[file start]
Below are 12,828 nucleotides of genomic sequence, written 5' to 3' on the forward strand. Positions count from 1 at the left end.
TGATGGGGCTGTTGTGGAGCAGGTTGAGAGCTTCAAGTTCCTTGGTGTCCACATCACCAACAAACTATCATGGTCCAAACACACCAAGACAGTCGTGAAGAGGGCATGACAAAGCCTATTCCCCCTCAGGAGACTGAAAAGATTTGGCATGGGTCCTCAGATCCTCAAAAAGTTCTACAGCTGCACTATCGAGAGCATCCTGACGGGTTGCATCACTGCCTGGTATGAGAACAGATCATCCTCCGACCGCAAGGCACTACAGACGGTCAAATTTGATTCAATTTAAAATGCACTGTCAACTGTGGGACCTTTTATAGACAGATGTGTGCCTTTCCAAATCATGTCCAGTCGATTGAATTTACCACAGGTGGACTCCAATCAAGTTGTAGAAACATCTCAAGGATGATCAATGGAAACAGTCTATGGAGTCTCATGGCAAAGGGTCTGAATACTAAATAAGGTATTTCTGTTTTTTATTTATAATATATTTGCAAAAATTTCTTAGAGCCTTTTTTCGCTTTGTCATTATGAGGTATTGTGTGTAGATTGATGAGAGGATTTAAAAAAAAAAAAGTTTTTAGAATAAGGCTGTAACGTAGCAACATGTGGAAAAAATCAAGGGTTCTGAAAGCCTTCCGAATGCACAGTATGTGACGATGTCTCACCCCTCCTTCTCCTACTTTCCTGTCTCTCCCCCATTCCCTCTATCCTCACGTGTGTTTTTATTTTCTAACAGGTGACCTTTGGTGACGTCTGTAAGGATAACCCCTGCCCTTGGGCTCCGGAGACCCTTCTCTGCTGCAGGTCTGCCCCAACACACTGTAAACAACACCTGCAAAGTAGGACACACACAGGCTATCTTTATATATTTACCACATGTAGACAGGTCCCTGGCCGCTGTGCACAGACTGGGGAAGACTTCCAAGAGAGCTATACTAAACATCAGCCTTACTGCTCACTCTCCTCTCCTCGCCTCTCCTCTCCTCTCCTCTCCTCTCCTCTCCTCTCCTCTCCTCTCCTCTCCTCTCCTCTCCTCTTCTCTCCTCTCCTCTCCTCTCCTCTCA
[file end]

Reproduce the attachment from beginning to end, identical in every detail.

Below are 12,828 nucleotides of genomic sequence, written 5' to 3' on the forward strand. Positions count from 1 at the left end.
TGATGGGGCTGTTGTGGAGCAGGTTGAGAGCTTCAAGTTCCTTGGTGTCCACATCACCAACAAACTATCATGGTCCAAACACACCAAGACAGTCGTGAAGAGGGCATGACAAAGCCTATTCCCCCTCAGGAGACTGAAAAGATTTGGCATGGGTCCTCAGATCCTCAAAAAGTTCTACAGCTGCACTATCGAGAGCATCCTGACGGGTTGCATCACTGCCTGGTATGAGAACAGATCATCCTCCGACCGCAAGGCACTACAGACGGTCAAATTTGATTCAATTTAAAATGCACTGTCAACTGTGGGACCTTTTATAGACAGATGTGTGCCTTTCCAAATCATGTCCAGTCGATTGAATTTACCACAGGTGGACTCCAATCAAGTTGTAGAAACATCTCAAGGATGATCAATGGAAACAGTCTATGGAGTCTCATGGCAAAGGGTCTGAATACTAAATAAGGTATTTCTGTTTTTTATTTATAATATATTTGCAAAAATTTCTTAGAGCCTTTTTTCGCTTTGTCATTATGAGGTATTGTGTGTAGATTGATGAGAGGATTTAAAAAAAAAAAAGTTTTTAGAATAAGGCTGTAACGTAGCAACATGTGGAAAAAATCAAGGGTTCTGAAAGCCTTCCGAATGCACAGTATGTGACGATGTCTCACCCCTCCTTCTCCTACTTTCCTGTCTCTCCCCCATTCCCTCTATCCTCACGTGTGTTTTTATTTTCTAACAGGTGACCTTTGGTGACGTCTGTAAGGATAACCCCTGCCCTTGGGCTCCGGAGACCCTTCTCTGCTGCAGGTCTGCCCCAACACACTGTAAACAACACCTGCAAAGTAGGACACACACAGGCTATCTTTATATATTTACCACATGTAGACAGGTCCCTGGCCGCTGTGCACAGACTGGGGAAGACTTCCAAGAGAGCTATACTAAACATCAGCCTTACTGCTCACTCTCCTCTCCTCGCCTCTCCTCTCCTCTCCTCTCCTCTCCTCTCCTCTCCTCTCCTCTCCTCTCCTCTCCTCTCCTCTTCTCTCCTCTCCTCTCCTCTCCTCTCA